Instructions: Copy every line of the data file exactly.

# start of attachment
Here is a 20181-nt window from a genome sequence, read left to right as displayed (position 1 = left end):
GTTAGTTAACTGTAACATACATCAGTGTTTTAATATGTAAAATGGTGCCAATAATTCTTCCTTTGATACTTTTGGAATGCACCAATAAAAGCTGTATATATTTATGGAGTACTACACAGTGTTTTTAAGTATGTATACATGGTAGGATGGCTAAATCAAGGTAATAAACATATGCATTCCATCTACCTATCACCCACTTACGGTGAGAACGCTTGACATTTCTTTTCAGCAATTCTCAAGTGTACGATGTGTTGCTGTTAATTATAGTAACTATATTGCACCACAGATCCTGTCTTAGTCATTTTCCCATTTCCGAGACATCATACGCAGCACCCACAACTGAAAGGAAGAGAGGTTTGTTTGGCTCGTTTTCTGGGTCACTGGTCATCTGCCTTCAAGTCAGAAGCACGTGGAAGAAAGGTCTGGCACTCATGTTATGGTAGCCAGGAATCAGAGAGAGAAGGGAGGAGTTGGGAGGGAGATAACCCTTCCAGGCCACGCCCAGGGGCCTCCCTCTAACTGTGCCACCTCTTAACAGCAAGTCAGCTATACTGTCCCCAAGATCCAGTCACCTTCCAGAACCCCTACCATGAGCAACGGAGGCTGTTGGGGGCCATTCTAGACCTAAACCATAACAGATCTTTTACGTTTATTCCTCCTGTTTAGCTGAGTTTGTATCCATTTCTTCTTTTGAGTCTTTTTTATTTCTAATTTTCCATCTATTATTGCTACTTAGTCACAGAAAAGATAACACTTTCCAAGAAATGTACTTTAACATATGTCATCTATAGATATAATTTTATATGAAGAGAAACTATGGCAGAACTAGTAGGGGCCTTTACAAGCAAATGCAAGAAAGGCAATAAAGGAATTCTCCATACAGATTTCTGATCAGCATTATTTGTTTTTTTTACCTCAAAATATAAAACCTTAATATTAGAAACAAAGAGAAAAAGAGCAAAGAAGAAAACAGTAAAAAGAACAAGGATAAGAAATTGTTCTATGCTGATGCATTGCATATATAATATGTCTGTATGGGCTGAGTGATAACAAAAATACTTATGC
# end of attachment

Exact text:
Here is a 20181-nt window from a genome sequence, read left to right as displayed (position 1 = left end):
GTTAGTTAACTGTAACATACATCAGTGTTTTAATATGTAAAATGGTGCCAATAATTCTTCCTTTGATACTTTTGGAATGCACCAATAAAAGCTGTATATATTTATGGAGTACTACACAGTGTTTTTAAGTATGTATACATGGTAGGATGGCTAAATCAAGGTAATAAACATATGCATTCCATCTACCTATCACCCACTTACGGTGAGAACGCTTGACATTTCTTTTCAGCAATTCTCAAGTGTACGATGTGTTGCTGTTAATTATAGTAACTATATTGCACCACAGATCCTGTCTTAGTCATTTTCCCATTTCCGAGACATCATACGCAGCACCCACAACTGAAAGGAAGAGAGGTTTGTTTGGCTCGTTTTCTGGGTCACTGGTCATCTGCCTTCAAGTCAGAAGCACGTGGAAGAAAGGTCTGGCACTCATGTTATGGTAGCCAGGAATCAGAGAGAGAAGGGAGGAGTTGGGAGGGAGATAACCCTTCCAGGCCACGCCCAGGGGCCTCCCTCTAACTGTGCCACCTCTTAACAGCAAGTCAGCTATACTGTCCCCAAGATCCAGTCACCTTCCAGAACCCCTACCATGAGCAACGGAGGCTGTTGGGGGCCATTCTAGACCTAAACCATAACAGATCTTTTACGTTTATTCCTCCTGTTTAGCTGAGTTTGTATCCATTTCTTCTTTTGAGTCTTTTTTATTTCTAATTTTCCATCTATTATTGCTACTTAGTCACAGAAAAGATAACACTTTCCAAGAAATGTACTTTAACATATGTCATCTATAGATATAATTTTATATGAAGAGAAACTATGGCAGAACTAGTAGGGGCCTTTACAAGCAAATGCAAGAAAGGCAATAAAGGAATTCTCCATACAGATTTCTGATCAGCATTATTTGTTTTTTTTACCTCAAAATATAAAACCTTAATATTAGAAACAAAGAGAAAAAGAGCAAAGAAGAAAACAGTAAAAAGAACAAGGATAAGAAATTGTTCTATGCTGATGCATTGCATATATAATATGTCTGTATGGGCTGAGTGATAACAAAAATACTTATGC